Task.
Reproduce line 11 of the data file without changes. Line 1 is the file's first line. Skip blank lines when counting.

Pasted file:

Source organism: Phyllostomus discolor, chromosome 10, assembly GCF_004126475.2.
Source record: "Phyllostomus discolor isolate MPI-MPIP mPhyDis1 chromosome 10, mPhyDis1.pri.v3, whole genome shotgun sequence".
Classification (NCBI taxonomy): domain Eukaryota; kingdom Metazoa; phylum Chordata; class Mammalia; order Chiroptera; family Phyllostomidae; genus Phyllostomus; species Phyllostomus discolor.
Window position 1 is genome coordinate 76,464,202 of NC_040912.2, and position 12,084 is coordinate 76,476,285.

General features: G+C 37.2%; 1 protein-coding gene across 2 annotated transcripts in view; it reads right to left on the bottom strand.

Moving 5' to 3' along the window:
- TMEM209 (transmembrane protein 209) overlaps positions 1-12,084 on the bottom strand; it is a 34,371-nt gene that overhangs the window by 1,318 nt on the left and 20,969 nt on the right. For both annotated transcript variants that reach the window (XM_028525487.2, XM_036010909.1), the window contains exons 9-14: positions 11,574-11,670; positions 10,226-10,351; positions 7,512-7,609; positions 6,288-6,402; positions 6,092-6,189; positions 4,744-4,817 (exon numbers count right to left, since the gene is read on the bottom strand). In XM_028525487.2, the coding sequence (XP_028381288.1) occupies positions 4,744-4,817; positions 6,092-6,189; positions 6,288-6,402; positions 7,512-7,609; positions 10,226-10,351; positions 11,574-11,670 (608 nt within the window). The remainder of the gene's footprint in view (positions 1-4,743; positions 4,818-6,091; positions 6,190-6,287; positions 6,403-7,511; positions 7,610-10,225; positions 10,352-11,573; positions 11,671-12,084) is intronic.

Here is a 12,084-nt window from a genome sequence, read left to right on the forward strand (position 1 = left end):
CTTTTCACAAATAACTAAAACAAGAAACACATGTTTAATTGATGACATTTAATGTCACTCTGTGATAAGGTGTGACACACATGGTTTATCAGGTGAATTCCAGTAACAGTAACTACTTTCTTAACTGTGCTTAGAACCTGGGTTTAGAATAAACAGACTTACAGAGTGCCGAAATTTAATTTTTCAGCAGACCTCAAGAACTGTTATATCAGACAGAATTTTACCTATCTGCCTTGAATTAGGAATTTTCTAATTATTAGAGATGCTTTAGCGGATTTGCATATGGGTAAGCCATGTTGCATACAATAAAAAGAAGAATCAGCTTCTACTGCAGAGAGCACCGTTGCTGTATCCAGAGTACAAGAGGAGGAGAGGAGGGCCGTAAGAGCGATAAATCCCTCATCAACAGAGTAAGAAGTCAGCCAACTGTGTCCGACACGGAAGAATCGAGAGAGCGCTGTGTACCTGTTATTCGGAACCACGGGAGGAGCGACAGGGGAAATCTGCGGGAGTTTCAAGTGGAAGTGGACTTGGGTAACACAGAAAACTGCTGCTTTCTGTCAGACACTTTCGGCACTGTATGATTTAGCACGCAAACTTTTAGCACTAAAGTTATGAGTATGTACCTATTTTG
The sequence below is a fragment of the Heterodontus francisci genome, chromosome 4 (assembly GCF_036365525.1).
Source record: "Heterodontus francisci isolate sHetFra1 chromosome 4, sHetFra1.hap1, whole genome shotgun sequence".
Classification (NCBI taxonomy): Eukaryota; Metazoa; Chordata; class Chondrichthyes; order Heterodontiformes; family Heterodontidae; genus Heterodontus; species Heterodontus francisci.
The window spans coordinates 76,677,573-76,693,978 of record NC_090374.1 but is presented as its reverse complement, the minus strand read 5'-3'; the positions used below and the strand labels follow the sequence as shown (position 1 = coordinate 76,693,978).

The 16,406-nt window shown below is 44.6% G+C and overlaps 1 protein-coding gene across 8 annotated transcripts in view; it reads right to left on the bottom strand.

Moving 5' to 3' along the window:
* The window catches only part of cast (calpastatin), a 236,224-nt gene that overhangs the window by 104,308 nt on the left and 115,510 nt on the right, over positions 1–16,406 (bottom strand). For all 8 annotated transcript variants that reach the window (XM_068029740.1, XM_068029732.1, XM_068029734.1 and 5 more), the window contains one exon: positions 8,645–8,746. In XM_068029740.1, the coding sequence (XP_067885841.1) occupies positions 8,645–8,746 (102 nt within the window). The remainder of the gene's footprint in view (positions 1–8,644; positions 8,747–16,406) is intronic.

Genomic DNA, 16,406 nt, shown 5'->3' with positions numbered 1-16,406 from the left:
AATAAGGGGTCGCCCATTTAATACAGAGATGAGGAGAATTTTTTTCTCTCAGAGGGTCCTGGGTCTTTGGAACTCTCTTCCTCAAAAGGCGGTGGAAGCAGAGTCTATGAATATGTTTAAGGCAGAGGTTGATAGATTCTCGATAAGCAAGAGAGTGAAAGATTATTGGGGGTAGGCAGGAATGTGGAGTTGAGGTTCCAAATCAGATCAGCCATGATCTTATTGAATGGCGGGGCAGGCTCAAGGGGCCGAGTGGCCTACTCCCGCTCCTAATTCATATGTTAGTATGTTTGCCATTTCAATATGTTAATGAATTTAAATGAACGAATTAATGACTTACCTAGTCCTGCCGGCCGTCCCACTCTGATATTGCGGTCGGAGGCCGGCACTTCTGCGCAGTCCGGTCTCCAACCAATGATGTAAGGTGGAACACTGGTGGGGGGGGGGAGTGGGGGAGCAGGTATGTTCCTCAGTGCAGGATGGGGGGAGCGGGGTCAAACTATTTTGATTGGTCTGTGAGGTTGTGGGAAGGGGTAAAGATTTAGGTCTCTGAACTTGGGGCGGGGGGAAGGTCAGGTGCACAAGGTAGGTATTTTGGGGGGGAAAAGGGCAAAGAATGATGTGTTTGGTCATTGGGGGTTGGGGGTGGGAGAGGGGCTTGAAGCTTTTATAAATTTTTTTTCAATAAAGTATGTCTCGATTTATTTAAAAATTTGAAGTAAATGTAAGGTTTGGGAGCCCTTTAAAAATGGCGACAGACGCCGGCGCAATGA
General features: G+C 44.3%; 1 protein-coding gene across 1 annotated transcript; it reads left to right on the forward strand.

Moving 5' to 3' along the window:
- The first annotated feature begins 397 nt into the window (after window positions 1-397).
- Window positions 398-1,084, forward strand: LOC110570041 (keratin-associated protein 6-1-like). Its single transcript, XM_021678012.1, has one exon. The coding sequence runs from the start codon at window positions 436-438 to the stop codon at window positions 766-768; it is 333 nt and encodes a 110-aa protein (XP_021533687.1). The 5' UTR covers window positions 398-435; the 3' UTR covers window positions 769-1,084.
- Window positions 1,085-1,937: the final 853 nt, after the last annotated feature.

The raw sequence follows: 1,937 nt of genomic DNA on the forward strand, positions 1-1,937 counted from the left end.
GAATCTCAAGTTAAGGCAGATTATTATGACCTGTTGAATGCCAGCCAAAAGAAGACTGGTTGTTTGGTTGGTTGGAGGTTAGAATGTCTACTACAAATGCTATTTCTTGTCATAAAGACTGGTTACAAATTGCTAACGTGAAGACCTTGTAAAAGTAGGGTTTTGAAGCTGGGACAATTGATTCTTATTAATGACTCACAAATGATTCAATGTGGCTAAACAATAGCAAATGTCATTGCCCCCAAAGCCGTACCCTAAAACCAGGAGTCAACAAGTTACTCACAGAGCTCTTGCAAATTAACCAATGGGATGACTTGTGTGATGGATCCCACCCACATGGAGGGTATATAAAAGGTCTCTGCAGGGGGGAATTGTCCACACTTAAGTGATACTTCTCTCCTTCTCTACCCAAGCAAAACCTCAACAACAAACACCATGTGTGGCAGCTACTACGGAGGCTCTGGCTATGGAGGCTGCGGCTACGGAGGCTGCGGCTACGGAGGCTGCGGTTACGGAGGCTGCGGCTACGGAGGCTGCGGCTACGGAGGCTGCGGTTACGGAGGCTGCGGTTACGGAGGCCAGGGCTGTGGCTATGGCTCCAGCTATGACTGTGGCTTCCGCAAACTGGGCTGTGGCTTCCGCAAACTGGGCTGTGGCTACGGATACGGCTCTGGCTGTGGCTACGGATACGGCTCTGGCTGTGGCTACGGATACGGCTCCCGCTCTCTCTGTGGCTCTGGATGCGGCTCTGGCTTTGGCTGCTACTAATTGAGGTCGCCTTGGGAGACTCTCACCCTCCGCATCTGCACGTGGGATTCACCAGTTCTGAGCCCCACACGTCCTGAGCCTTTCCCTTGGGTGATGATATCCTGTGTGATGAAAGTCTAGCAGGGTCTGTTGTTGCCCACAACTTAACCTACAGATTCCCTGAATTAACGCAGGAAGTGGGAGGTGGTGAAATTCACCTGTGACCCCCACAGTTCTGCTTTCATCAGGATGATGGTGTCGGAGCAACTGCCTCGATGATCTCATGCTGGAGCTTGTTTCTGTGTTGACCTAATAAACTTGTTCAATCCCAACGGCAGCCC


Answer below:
Source record: "Heterodontus francisci isolate sHetFra1 chromosome 4, sHetFra1.hap1, whole genome shotgun sequence".